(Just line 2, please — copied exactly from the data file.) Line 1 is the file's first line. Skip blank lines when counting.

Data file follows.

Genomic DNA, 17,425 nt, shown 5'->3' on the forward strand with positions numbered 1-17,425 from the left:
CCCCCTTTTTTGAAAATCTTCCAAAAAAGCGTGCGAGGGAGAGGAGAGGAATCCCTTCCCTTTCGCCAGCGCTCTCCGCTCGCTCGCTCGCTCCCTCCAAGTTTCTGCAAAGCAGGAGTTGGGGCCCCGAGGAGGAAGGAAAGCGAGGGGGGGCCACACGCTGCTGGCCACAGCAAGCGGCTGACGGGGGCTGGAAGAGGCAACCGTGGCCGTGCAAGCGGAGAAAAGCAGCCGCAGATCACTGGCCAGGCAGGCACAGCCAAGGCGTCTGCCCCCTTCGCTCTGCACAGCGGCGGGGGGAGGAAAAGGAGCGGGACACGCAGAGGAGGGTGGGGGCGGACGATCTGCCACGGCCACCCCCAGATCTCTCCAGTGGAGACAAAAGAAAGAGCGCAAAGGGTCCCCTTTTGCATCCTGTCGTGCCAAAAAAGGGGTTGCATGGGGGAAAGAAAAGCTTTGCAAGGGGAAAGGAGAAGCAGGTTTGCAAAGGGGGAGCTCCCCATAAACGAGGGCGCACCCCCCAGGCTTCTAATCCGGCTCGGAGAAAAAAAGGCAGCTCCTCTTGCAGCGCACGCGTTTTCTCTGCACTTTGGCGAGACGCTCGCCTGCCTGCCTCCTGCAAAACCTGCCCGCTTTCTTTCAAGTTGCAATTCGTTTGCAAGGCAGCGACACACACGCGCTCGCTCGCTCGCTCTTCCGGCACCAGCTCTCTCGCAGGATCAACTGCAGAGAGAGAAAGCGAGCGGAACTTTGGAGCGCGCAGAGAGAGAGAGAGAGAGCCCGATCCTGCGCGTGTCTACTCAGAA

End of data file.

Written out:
CCCCCTTTTTTGAAAATCTTCCAAAAAAGCGTGCGAGGGAGAGGAGAGGAATCCCTTCCCTTTCGCCAGCGCTCTCCGCTCGCTCGCTCGCTCCCTCCAAGTTTCTGCAAAGCAGGAGTTGGGGCCCCGAGGAGGAAGGAAAGCGAGGGGGGGCCACACGCTGCTGGCCACAGCAAGCGGCTGACGGGGGCTGGAAGAGGCAACCGTGGCCGTGCAAGCGGAGAAAAGCAGCCGCAGATCACTGGCCAGGCAGGCACAGCCAAGGCGTCTGCCCCCTTCGCTCTGCACAGCGGCGGGGGGAGGAAAAGGAGCGGGACACGCAGAGGAGGGTGGGGGCGGACGATCTGCCACGGCCACCCCCAGATCTCTCCAGTGGAGACAAAAGAAAGAGCGCAAAGGGTCCCCTTTTGCATCCTGTCGTGCCAAAAAAGGGGTTGCATGGGGGAAAGAAAAGCTTTGCAAGGGGAAAGGAGAAGCAGGTTTGCAAAGGGGGAGCTCCCCATAAACGAGGGCGCACCCCCCAGGCTTCTAATCCGGCTCGGAGAAAAAAAGGCAGCTCCTCTTGCAGCGCACGCGTTTTCTCTGCACTTTGGCGAGACGCTCGCCTGCCTGCCTCCTGCAAAACCTGCCCGCTTTCTTTCAAGTTGCAATTCGTTTGCAAGGCAGCGACACACACGCGCTCGCTCGCTCGCTCTTCCGGCACCAGCTCTCTCGCAGGATCAACTGCAGAGAGAGAAAGCGAGCGGAACTTTGGAGCGCGCAGAGAGAGAGAGAGAGAGCCCGATCCTGCGCGTGTCTACTCAGAA